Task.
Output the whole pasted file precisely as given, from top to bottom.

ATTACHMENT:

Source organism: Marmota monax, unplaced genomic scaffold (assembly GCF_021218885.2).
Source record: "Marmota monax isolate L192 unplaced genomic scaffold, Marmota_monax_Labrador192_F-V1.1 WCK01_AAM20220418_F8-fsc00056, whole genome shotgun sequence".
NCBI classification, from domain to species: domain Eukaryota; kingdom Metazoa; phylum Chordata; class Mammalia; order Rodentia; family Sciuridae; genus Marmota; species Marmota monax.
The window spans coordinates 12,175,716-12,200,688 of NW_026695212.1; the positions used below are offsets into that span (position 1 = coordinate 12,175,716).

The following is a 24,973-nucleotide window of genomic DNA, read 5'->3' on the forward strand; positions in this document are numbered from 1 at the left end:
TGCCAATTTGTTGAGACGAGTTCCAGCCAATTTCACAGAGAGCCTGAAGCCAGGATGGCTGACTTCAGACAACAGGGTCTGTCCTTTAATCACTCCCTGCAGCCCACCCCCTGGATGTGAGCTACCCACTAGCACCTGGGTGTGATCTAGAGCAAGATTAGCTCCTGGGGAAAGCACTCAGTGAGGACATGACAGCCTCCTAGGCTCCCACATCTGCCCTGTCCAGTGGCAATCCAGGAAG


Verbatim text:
Source organism: Marmota monax, unplaced genomic scaffold (assembly GCF_021218885.2).
Source record: "Marmota monax isolate L192 unplaced genomic scaffold, Marmota_monax_Labrador192_F-V1.1 WCK01_AAM20220418_F8-fsc00056, whole genome shotgun sequence".
NCBI classification, from domain to species: domain Eukaryota; kingdom Metazoa; phylum Chordata; class Mammalia; order Rodentia; family Sciuridae; genus Marmota; species Marmota monax.
The window spans coordinates 12,175,716-12,200,688 of NW_026695212.1; the positions used below are offsets into that span (position 1 = coordinate 12,175,716).

The following is a 24,973-nucleotide window of genomic DNA, read 5'->3' on the forward strand; positions in this document are numbered from 1 at the left end:
TGCCAATTTGTTGAGACGAGTTCCAGCCAATTTCACAGAGAGCCTGAAGCCAGGATGGCTGACTTCAGACAACAGGGTCTGTCCTTTAATCACTCCCTGCAGCCCACCCCCTGGATGTGAGCTACCCACTAGCACCTGGGTGTGATCTAGAGCAAGATTAGCTCCTGGGGAAAGCACTCAGTGAGGACATGACAGCCTCCTAGGCTCCCACATCTGCCCTGTCCAGTGGCAATCCAGGAAG